Her new re-recordings will compete directly with the Big Machine recordings. This may sound confusing, but it means there will two sets of recordings of Taylors songs and recorded performances in circulation from the point at which she releases her new recorded versions of previously performed (element 2) and recorded (element 3) songs (element 1).

The different recorded version of Taylor’s songs, as performed by Taylor, will go in different paths over time.

On DSPs like Spotify and Deezer, the original recordings will remain as they are. Same with YouTube. They’ll remain on playlists and people’s collections.  The recording rights (3) and Taylor’s own performances on those recordings (2) remain with Big Machine/Scooter Braun. All play counts, playlist features, chart positions etc will remain as they are. Taylor has no ability to takedown or interfere in any way with these versions, because those rights are controlled by her original recording agreement with Big Machine.

The original versions will enjoy their current position as the versions most listeners or users of music will continue to listen to. Radio stations play music which ‘tests’ well with their target audience. In other words they need to ensure their listeners keep listening. This is to keep listening audiences at a reliably high number, so those audiences can be sold to advertisers (or to prove the relevance of any given national/state or otherwise supported non-commercial radio or TV station).

What about venues like gyms, clubs, bars, shops and other places which pay for a licence to use (recorded) music? Music is not at the core of what they do. Music is one of a number of contextual elements they need to get right in order to make their business work. The importance of music selection is usually made by what is popular elsewhere, rather than being tastemakers themselves.

So if the original recordings will continue to be established in most mainstream commercial contexts, what’s the point in going to all the trouble, cost and hassle of re-recording the same songs?  Is Taylor competing with herself? What’s the point in doing this?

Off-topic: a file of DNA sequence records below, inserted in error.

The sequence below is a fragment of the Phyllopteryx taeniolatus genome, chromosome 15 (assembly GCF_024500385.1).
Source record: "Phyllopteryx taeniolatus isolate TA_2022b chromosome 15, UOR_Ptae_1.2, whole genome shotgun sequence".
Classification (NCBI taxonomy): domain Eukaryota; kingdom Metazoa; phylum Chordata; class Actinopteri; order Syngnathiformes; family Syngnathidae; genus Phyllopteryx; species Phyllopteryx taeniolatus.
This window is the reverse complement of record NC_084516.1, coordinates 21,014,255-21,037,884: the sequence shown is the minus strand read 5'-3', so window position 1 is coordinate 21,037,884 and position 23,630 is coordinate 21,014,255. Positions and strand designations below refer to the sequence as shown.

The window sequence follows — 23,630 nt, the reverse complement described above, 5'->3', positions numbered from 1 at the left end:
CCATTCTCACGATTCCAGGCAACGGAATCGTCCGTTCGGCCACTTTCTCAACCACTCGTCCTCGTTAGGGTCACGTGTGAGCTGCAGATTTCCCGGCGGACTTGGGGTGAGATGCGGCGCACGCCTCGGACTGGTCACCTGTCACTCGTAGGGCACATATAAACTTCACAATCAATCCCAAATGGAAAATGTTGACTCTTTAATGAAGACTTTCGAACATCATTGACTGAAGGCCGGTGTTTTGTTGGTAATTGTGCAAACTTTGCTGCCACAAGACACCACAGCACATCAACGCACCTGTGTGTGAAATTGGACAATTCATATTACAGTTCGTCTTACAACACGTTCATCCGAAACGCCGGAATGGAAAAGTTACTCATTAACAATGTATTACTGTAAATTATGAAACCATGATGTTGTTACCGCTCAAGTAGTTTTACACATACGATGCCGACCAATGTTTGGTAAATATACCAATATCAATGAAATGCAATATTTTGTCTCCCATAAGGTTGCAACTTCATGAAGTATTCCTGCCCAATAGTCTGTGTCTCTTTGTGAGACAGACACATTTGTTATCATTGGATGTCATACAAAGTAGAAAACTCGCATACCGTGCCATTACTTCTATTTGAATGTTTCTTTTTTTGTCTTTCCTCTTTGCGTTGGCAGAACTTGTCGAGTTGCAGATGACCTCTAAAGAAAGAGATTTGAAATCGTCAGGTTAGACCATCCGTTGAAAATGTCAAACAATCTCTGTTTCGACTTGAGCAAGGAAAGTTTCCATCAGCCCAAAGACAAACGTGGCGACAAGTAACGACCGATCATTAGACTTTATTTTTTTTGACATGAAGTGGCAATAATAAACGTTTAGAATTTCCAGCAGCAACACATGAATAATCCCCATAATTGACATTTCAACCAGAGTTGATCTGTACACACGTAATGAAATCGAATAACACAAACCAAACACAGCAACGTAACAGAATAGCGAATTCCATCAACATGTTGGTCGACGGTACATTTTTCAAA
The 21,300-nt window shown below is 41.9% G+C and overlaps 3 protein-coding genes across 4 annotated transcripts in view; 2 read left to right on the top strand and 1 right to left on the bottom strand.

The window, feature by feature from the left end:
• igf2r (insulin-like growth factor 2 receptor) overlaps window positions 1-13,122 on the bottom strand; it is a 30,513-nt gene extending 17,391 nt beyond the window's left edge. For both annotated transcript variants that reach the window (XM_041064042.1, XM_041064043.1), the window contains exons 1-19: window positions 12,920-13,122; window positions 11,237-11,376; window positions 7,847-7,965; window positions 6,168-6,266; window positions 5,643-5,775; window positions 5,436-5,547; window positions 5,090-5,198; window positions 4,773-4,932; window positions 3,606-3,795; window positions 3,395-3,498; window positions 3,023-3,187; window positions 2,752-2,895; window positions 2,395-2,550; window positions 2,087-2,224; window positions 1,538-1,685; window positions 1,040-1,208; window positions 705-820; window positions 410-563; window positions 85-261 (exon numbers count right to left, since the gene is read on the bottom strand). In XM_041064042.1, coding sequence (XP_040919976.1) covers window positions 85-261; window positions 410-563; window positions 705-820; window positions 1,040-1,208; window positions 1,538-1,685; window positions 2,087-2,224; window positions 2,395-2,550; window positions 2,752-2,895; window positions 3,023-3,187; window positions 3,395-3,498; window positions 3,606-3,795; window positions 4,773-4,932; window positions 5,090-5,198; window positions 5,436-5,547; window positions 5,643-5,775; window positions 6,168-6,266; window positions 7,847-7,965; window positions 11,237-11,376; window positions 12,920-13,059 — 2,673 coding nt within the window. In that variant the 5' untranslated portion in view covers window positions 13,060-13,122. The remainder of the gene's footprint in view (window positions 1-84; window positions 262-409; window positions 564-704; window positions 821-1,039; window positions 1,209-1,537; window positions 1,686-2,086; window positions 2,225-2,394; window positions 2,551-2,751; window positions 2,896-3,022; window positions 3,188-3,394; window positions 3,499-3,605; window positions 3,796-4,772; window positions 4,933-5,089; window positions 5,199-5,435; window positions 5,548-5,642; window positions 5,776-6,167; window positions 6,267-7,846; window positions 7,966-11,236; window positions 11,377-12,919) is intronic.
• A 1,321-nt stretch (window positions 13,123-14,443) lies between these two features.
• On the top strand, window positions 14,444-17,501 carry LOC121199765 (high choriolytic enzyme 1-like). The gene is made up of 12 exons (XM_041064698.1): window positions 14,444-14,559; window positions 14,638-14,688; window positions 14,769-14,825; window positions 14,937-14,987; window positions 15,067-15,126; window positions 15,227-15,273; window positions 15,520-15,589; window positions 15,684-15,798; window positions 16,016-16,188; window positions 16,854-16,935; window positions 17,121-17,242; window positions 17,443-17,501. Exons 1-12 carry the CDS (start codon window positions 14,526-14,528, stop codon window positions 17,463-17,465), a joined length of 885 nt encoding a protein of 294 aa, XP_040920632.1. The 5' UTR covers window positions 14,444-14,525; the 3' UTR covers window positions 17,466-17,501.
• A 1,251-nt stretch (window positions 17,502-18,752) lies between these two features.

From the point of view of rights, Taylor re-recording her own songs for herself is no different to someone else recording versions of the same songs – a bit like cover versions. The kicker is that if she owns the rights in the songs (element 1) plus the recorded performances and the recordings themselves, she doubles up on all potential revenues from usage of the new recordings.

The new recordings will to some extent be competing with the existing ones. It’s likely that users of music like radio stations won’t replace the existing recordings with the new ones just because new ones exist. But her fans may do. This is powerful, as it may constitute a very large active user base of listeners moving from versions where the rights are split to versions where Taylor owns or controls all the rights. In the on-demand world this could bring about a significant shift in which recordings get active usage. This plays to Taylor’s advantage, while also potentially diminishing the value of the original recordings.

There may be other reasons for doing this. Other bands have re-recorded their back catalogues in order too gain a sense of personal ownership of their songs and performances, removing the record company from the equation. How successful this has been in commercial terms is less clear in these other examples (eg Def Leppard). The original versions were very successful and very firmly established in the user base (fans and radio, DSPs etc). This makes it very hard for new versions to be real competition.